Maryland's Krivak expected to resign

December 06, 1991|By Doug Brown and Mike Preston | Doug Brown and Mike Preston,Evening Sun Staff

COLLEGE PARK -- Maryland assistant coaches and officials waited edgily today for Joe Krivak's expected announcement that he is stepping down as head football coach.

"It's coming pretty soon, but he hasn't officially said it," an assistant coach said. "He wants to talk to the players first."

Krivak called two meeetings today, the first at 2 p.m. with his assistants and the second at 3 p.m. to talk to the players. At noon, the athletic department scheduled a press conference to RTC follow those meetings which would be "featuring" Krivak and athletic director Andy Geiger, according to a release.

Secretaries, sports information people and the few assistant coaches in the office today declined to comment. Geiger also was not available for comment.

On WBAL Radio, announcer Jim West, after a conversation with Krivak, said the coach "was reserving comment" until after today's meetings. "He will leave," West said.

One athletic department official said Krivak, 56, is resigning because of pressure resulting from the evaluation of the program by Geiger the past two weeks.

The status of Krivak's contract is unclear. He has three years remaining on the $94,000 per year contract he signed after the 1990 season.

Krivak also canceled the first visit by recruits on the campus this weekend.

"Joe thought that if he had another good recruiting class, it might put the program over the hump within two or three years," said one official, who asked not to be identified. "But he did not think he could get it done next season and he didn't want to go through the pressures he has gone through since losing the Penn State game this season.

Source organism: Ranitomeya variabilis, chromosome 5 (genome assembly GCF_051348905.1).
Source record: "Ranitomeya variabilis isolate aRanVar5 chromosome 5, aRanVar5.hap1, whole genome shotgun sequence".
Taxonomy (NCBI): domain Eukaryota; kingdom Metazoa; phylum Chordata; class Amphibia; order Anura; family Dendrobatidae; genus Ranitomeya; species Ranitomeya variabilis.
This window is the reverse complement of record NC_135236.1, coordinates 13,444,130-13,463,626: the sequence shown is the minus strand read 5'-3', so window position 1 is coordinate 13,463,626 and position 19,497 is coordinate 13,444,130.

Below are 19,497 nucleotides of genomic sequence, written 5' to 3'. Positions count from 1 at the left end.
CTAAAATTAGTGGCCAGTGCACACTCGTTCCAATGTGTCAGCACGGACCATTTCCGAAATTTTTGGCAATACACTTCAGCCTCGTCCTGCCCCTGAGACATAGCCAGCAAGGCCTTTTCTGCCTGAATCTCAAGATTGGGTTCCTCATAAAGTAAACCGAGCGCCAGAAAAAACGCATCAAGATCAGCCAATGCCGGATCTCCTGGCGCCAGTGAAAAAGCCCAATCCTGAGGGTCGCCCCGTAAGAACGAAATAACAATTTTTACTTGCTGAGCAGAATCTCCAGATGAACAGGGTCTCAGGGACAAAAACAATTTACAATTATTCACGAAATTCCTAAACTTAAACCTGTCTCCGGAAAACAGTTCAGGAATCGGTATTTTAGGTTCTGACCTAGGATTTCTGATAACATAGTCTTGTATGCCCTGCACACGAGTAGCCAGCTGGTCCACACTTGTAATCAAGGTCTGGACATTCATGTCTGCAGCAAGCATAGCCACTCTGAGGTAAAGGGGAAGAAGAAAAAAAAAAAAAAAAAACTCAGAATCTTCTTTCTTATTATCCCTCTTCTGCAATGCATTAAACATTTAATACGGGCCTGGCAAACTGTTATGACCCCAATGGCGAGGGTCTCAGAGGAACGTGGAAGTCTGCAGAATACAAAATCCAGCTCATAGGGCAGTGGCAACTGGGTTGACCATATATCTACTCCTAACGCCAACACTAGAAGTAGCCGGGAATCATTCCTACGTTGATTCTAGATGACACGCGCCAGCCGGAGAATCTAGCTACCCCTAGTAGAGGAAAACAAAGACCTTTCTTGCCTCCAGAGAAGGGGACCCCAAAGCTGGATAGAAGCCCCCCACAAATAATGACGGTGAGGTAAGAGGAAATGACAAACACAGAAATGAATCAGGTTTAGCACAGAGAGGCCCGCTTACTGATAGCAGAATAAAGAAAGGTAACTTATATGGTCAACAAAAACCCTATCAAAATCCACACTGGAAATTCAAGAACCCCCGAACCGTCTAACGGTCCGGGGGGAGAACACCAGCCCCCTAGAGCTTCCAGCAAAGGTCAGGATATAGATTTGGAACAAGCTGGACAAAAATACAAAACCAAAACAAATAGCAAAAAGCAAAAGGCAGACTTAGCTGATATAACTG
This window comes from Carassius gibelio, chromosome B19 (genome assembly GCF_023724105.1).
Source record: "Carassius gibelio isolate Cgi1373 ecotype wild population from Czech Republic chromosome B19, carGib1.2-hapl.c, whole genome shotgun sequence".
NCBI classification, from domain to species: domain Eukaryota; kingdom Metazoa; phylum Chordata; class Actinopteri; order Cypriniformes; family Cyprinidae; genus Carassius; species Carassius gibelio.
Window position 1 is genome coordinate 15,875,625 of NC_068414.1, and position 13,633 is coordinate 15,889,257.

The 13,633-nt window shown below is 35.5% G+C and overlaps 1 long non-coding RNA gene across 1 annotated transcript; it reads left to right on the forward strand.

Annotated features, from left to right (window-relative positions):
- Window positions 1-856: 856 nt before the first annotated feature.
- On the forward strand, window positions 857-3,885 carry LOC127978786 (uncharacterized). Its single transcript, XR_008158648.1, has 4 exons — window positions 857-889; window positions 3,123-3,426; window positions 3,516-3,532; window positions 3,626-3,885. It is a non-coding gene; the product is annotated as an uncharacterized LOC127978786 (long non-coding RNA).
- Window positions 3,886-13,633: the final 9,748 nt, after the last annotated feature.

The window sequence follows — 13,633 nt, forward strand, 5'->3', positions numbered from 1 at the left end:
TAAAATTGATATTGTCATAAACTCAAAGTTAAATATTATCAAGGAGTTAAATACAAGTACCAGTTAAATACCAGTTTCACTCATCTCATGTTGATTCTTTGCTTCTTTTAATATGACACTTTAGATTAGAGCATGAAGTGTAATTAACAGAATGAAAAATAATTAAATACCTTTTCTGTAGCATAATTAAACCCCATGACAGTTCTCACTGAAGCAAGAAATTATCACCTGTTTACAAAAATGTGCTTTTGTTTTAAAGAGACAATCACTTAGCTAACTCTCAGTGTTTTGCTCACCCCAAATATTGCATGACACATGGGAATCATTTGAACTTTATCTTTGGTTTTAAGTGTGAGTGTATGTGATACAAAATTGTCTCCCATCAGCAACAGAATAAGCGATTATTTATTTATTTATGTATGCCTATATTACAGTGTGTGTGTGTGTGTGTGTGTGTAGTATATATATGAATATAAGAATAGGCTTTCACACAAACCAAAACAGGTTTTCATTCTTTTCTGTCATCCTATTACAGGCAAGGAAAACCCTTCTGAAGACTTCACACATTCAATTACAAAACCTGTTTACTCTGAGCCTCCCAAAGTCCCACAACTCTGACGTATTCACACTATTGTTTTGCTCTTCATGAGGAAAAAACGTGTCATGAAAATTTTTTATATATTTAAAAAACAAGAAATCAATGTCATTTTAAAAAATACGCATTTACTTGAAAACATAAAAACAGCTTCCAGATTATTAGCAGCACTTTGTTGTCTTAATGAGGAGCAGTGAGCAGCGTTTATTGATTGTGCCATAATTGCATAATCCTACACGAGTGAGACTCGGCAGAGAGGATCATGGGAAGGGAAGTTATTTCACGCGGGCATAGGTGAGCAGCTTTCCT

"Joe thought he didn't get much support from the administration. The evaluation killed recruiting, and the pressure was too much."

Krivak's nine assistants will be paid through the first of June when their contracts expire. Their status beyond that has not been determined.

Krivak had a 20-34-2 record in five years at Maryland with his only winning season coming in 1990 as the Terps finished 6-5-1 and tied Louisiana Tech, 34-34, in the Poulan Weed Eater Independence Bowl.

Last November after Maryland upset Virginia, 35-30, to clinch its first winning regular season since 1985, Geiger signed Krivak to a four-year contract. The program seemed on the move with the bowl appearance and renovations to Byrd Stadium under way.

But Maryland finished 2-9 this past year, its worst season since 1971. The Terps lost four starters before the midway point, and had three more defensive starters declared academically ineligible before the ninth game against Penn State.

Krivak came under intense criticism from alumni and supporters of the program after the eighth week of the season, when the Terps lost to North Carolina, 24-0, followed by losses to Penn State, Clemson and N.C. State.

Krivak's critics have said he was unable to motivate and relate to his players.

Geiger, who before the evaluation said he was 95 percent certain he would retain Krivak as coach, publicly criticized the team for not playing with enthusiasm a week before the season ended. He also wanted more black assistants on the staff and, according to sources, was unhappy with several of the assistant coaches.

He scheduled a meeting with Krivak two days after the season began and interviewed players this week. Most of the younger players, according to veterans, said they wanted Krivak replaced as coach.

During his five years, Krivak often complained he was handcuffed by school academic standards, which are higher than those of the NCAA. Krivak also said injuries caused the Terps to have a dismal 1991 season.

Krivak was named coach at Maryland in November of 1986, replacing Bobby Ross.

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